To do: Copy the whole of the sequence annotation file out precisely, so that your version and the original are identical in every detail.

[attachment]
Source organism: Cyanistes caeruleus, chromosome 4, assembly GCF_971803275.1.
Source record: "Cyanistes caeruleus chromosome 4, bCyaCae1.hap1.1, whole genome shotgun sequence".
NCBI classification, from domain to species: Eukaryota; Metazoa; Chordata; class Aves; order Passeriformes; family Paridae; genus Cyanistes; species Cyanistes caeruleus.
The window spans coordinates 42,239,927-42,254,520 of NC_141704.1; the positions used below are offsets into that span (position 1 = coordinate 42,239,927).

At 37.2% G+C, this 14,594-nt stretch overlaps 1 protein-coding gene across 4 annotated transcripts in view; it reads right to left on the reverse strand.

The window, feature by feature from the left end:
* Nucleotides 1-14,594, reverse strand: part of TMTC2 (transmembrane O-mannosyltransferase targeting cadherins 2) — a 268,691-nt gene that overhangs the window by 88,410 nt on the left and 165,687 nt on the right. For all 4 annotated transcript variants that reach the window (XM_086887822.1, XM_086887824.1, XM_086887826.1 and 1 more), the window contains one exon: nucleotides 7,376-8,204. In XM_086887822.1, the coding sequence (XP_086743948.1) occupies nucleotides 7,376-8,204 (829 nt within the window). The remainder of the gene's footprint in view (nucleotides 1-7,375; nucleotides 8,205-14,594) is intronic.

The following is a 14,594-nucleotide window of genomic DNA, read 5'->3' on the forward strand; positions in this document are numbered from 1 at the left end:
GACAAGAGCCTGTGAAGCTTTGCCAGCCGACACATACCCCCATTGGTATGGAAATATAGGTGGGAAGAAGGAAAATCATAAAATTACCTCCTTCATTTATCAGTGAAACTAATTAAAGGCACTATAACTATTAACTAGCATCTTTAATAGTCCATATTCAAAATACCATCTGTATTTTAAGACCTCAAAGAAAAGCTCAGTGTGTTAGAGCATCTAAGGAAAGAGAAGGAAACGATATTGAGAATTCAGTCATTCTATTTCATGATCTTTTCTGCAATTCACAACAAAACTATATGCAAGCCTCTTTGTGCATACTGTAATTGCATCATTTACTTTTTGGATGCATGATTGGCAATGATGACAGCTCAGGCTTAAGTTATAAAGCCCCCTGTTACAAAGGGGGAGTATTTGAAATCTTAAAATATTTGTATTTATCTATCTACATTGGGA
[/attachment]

Source organism: Cyanistes caeruleus, chromosome 4, assembly GCF_971803275.1.
Source record: "Cyanistes caeruleus chromosome 4, bCyaCae1.hap1.1, whole genome shotgun sequence".
NCBI classification, from domain to species: Eukaryota; Metazoa; Chordata; class Aves; order Passeriformes; family Paridae; genus Cyanistes; species Cyanistes caeruleus.
The window spans coordinates 42,239,927-42,254,520 of NC_141704.1; the positions used below are offsets into that span (position 1 = coordinate 42,239,927).

At 37.2% G+C, this 14,594-nt stretch overlaps 1 protein-coding gene across 4 annotated transcripts in view; it reads right to left on the reverse strand.

The window, feature by feature from the left end:
* Nucleotides 1-14,594, reverse strand: part of TMTC2 (transmembrane O-mannosyltransferase targeting cadherins 2) — a 268,691-nt gene that overhangs the window by 88,410 nt on the left and 165,687 nt on the right. For all 4 annotated transcript variants that reach the window (XM_086887822.1, XM_086887824.1, XM_086887826.1 and 1 more), the window contains one exon: nucleotides 7,376-8,204. In XM_086887822.1, the coding sequence (XP_086743948.1) occupies nucleotides 7,376-8,204 (829 nt within the window). The remainder of the gene's footprint in view (nucleotides 1-7,375; nucleotides 8,205-14,594) is intronic.

The following is a 14,594-nucleotide window of genomic DNA, read 5'->3' on the forward strand; positions in this document are numbered from 1 at the left end:
GACAAGAGCCTGTGAAGCTTTGCCAGCCGACACATACCCCCATTGGTATGGAAATATAGGTGGGAAGAAGGAAAATCATAAAATTACCTCCTTCATTTATCAGTGAAACTAATTAAAGGCACTATAACTATTAACTAGCATCTTTAATAGTCCATATTCAAAATACCATCTGTATTTTAAGACCTCAAAGAAAAGCTCAGTGTGTTAGAGCATCTAAGGAAAGAGAAGGAAACGATATTGAGAATTCAGTCATTCTATTTCATGATCTTTTCTGCAATTCACAACAAAACTATATGCAAGCCTCTTTGTGCATACTGTAATTGCATCATTTACTTTTTGGATGCATGATTGGCAATGATGACAGCTCAGGCTTAAGTTATAAAGCCCCCTGTTACAAAGGGGGAGTATTTGAAATCTTAAAATATTTGTATTTATCTATCTACATTGGGA